One woman dies of ovarian cancer every two hours in the UK.
Sarah Passby, 52, had the typical signs of ovarian cancer, but had no idea what they meant until she was diagnosed with the disease, months later.
‘I started having symptoms about a year before I was diagnosed,’ said Sarah.
‘It was the usual, absolute textbook symptoms; bloating, feeling full, frequent trips to the toilet, pain … All of the symptoms were persistent.’
She explained that each time she visited the GP, she was given a different diagnosis:
‘They thought it was menopause so they put me on hormone replacement therapy (HRP). Then they thought it was IBS, then appendicitis, then a bladder infection.’
After nearly a year of being in pain and not feeling like herself, Sarah ended up in A&E:
‘It was then I went back to the GP, broke down and said: “I can’t do this anymore.”
Sarah had a CA125 blood test (CA125 is a substance produced by some ovarian cancer cells, and high levels can indicate ovarian cancer).
She was then given the devastating news that she had ovarian cancer.
‘I never ever gave cancer a thought’
‘It happened quite quickly. It was a bit of a shock,’ said Sarah.
‘Initially, I did think it was menopause and I’d also had a bladder operation two years previously, so I thought it was maybe the bladder problems again.
‘I never ever gave cancer a thought, I hadn’t even really heard of ovarian cancer, naively.’
Even though cancer hadn’t crossed Sarah’s mind, one symptom in particular did seem strange:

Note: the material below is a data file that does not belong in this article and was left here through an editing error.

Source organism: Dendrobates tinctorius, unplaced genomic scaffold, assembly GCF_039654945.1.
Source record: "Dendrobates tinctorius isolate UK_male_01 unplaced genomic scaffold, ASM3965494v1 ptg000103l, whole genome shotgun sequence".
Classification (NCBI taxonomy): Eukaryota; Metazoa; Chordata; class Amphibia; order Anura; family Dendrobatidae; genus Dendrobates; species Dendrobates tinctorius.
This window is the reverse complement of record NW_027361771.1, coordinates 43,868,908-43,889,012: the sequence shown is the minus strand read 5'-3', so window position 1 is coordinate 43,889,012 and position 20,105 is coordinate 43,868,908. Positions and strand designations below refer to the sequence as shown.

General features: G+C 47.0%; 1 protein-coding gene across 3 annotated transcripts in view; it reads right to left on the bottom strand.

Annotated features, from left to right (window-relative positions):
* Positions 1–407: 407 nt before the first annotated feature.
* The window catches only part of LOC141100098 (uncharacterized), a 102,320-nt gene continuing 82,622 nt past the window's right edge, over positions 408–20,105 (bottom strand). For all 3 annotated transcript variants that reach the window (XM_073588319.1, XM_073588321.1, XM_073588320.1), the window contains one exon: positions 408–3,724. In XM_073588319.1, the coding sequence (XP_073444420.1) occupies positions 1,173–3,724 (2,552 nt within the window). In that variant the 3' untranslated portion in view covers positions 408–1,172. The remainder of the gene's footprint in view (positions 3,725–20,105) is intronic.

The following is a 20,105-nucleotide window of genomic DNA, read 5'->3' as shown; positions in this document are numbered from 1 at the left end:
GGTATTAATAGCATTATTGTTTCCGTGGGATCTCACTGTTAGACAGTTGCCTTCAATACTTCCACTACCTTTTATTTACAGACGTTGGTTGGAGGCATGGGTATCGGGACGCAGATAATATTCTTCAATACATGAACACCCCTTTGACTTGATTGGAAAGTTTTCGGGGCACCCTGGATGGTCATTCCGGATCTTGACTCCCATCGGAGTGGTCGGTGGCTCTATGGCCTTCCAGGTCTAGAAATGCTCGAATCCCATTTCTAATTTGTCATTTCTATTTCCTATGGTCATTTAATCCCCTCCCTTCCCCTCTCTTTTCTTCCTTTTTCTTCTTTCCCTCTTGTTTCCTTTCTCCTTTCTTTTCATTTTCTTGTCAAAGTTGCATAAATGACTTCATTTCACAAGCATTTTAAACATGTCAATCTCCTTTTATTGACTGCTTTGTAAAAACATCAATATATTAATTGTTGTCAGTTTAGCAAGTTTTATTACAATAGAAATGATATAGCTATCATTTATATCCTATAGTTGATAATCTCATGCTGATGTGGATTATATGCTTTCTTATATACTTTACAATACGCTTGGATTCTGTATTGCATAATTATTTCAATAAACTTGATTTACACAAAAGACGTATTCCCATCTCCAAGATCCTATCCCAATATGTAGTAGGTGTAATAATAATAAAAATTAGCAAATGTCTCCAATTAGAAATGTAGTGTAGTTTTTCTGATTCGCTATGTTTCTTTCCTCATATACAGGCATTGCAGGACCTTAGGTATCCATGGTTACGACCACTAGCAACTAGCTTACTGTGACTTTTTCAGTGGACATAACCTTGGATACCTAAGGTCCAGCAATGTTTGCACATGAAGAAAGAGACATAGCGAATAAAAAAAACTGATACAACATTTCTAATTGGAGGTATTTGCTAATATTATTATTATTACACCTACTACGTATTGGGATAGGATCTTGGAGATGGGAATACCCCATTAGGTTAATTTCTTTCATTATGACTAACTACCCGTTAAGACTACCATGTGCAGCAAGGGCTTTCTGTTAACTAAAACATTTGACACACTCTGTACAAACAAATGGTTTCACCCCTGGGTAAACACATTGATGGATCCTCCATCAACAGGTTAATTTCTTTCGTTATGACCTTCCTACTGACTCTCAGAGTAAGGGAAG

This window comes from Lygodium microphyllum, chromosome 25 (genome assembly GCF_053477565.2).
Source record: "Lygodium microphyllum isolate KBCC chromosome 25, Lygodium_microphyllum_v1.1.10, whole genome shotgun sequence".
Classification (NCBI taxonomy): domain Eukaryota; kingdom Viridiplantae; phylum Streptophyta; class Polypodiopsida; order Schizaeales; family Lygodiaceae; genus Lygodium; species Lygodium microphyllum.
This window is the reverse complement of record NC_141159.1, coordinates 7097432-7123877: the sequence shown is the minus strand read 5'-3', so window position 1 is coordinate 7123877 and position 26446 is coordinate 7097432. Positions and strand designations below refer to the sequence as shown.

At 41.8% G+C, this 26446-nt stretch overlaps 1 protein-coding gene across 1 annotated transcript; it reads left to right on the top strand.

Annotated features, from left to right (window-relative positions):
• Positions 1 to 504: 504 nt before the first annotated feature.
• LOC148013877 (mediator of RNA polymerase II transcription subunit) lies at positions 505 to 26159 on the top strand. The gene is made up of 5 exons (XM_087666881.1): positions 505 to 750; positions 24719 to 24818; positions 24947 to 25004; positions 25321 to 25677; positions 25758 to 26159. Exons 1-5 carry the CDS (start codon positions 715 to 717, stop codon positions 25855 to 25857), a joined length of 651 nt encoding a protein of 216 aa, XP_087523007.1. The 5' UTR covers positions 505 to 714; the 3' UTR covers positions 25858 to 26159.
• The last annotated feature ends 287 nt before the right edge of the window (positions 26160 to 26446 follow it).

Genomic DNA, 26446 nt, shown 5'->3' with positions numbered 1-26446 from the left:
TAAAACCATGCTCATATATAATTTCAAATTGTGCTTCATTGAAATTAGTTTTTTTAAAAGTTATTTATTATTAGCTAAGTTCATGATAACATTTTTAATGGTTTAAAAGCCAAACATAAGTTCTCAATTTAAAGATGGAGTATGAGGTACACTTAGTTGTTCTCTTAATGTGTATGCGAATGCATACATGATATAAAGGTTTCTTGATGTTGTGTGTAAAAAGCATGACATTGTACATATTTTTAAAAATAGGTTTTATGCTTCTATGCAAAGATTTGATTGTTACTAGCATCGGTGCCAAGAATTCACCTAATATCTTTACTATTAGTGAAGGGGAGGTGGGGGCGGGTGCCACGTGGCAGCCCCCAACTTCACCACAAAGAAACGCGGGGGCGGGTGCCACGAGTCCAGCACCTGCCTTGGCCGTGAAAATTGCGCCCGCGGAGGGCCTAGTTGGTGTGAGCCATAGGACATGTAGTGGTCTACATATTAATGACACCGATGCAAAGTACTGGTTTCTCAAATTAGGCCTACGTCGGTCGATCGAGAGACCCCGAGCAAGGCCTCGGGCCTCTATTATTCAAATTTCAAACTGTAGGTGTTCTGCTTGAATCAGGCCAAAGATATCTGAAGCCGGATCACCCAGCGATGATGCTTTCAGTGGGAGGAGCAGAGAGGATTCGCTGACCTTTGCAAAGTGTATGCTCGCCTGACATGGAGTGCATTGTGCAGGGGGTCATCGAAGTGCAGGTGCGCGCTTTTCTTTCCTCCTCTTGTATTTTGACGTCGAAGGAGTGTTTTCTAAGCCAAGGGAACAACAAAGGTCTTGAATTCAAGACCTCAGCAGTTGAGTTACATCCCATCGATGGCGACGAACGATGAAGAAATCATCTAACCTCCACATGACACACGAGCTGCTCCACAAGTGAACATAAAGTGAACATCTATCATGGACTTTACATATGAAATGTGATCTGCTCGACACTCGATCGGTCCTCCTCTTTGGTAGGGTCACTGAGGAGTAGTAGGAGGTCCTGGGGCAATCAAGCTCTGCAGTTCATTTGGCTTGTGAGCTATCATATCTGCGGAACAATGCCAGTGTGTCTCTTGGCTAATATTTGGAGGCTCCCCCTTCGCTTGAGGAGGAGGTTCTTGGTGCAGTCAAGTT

‘I think the bloating was probably the main symptom, and the pain, because you look like you’re about 4/5 months pregnant and it doesn’t go away.
‘I had a scan which showed a 11cm tumour coming out of my ovaries and I had a few little tumours on the lining of my tummy so all the bloating made sense.’
Once diagnosed, Sarah was booked in to have an operation on 17 May 2016.
Living with ovarian cancer
‘I will be honest. Your immediate thought is “I’m not going to survive this”, especially when I did start Googling ovarian cancer, and obviously statistics are not great.
‘But actually, once I’d had the operation and treatment started, I was fine. I never got upset about it, I just thought I’ve got cancer, come on, get through it, move on.
‘Because once you’ve been diagnosed, you can’t change that, so I didn’t feel there was any point getting upset and worrying.’
Sarah always made sure she put on a brave face around her family, as she didn’t want to upset or worry them.
Sarah finished her chemotherapy just before Christmas 2016. Her most recent scan showed that, as far as they could see, she was thankfully in the clear.
‘Listen to your body’
As part of Ovarian Cancer Awareness Month, Sarah is asking mums not to neglect their health – no matter how busy they are:
‘I think as mums and as women, you do leave your health to the last. You make sure that everyone else goes to the doctors, you make sure everyone else is eating healthily, and you do put yourself on the backburner.
‘I just want people to not have it as their last thought.’
‘Listen to your body. I just think women are very intuitive. I think you know when something is not right, and I think if you feel that way, you must persist with your GP.’
For Ovarian Cancer Awareness Month, the charity Ovarian Cancer Action is calling all women to #OvaryAct and look out for the symptoms– 90% of women are unaware of what to look out for.
Always get checked if you’re worried.
The symptoms to look out for
Surgeon and researcher at the Ovarian Cancer Action Research Center, Dr Christina Fotopoulou, said the symptoms of ovarian cancer can often be difficult to pinpoint, and are often mistaken for other symptoms.
But she said regular experience of the following could be a symptom of ovarian cancer:
• Persistent bloating
• Persistent stomach pain
• Finding it difficult to eat or feeling full quickly
• Needing to wee more often
Other symptoms you may notice include:
• Back pain
• Changes in your bowel habits
• Feeling tired all the time
If you’re worried about any of these symptoms, speak to your GP.